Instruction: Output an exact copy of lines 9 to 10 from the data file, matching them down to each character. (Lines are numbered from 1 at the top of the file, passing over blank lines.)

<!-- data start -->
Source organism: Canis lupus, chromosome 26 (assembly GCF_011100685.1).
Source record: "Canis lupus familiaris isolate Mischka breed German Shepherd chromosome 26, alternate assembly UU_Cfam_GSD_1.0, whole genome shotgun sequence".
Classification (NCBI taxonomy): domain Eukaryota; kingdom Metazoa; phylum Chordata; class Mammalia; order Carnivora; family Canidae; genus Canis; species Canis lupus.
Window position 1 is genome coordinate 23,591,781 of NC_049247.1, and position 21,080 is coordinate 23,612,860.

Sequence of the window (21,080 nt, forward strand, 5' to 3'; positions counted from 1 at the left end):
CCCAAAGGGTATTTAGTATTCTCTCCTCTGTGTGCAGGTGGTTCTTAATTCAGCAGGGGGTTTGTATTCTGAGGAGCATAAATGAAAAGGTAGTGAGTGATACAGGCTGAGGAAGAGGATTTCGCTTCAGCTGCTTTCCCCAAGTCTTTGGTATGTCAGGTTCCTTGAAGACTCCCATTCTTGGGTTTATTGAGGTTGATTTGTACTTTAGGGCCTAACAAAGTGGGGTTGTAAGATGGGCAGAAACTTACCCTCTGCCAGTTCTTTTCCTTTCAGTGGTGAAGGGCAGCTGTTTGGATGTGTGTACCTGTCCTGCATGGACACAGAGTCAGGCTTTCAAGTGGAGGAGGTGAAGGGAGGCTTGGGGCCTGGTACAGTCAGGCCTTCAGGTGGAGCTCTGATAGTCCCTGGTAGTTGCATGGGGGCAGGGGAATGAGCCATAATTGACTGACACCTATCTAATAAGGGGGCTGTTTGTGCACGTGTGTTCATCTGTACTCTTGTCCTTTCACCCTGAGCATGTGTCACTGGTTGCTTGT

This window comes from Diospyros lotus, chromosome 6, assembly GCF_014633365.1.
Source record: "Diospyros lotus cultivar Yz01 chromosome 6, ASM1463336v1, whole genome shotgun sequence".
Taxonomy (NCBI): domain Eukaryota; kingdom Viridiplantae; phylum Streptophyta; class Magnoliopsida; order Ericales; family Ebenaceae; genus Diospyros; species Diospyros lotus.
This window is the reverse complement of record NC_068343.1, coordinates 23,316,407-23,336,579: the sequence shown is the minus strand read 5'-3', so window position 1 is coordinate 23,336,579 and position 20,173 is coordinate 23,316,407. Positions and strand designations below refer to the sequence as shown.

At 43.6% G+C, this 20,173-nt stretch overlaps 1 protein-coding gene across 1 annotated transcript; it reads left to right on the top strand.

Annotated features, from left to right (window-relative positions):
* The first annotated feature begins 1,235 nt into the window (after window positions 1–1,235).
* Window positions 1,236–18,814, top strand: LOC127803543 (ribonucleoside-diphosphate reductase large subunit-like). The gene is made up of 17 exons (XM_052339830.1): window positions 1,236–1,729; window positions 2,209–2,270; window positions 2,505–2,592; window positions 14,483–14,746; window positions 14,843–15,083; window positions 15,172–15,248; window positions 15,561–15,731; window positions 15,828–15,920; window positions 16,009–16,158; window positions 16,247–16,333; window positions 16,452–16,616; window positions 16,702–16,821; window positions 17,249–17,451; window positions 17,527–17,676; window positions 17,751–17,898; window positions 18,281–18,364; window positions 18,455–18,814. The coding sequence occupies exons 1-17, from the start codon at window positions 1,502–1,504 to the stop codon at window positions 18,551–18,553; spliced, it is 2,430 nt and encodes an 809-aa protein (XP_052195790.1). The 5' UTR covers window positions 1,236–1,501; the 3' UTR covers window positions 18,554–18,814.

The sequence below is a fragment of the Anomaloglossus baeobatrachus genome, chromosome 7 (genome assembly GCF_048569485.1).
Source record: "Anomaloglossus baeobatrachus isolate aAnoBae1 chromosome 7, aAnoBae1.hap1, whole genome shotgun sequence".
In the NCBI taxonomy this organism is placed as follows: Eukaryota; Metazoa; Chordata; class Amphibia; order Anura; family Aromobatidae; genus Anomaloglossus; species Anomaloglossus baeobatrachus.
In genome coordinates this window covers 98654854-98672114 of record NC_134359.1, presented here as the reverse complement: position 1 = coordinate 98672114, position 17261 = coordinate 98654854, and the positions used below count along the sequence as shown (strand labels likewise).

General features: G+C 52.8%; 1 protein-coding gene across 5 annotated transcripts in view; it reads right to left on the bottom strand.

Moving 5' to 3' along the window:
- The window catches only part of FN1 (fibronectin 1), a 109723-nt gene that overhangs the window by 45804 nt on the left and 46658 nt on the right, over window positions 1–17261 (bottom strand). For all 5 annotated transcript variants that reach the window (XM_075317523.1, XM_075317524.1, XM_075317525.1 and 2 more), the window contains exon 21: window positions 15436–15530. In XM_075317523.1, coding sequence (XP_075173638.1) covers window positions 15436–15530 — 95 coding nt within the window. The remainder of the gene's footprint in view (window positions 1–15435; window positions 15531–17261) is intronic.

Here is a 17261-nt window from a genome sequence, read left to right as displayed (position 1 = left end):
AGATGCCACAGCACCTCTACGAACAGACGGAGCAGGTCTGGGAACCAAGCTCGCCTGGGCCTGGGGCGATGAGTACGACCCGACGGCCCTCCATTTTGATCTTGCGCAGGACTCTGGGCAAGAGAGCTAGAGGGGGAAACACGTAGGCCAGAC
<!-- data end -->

Taxonomy (NCBI): domain Eukaryota; kingdom Viridiplantae; phylum Streptophyta; class Magnoliopsida; order Ericales; family Ebenaceae; genus Diospyros; species Diospyros lotus.
This window is the reverse complement of record NC_068343.1, coordinates 23,316,407-23,336,579: the sequence shown is the minus strand read 5'-3', so window position 1 is coordinate 23,336,579 and position 20,173 is coordinate 23,316,407. Positions and strand designations below refer to the sequence as shown.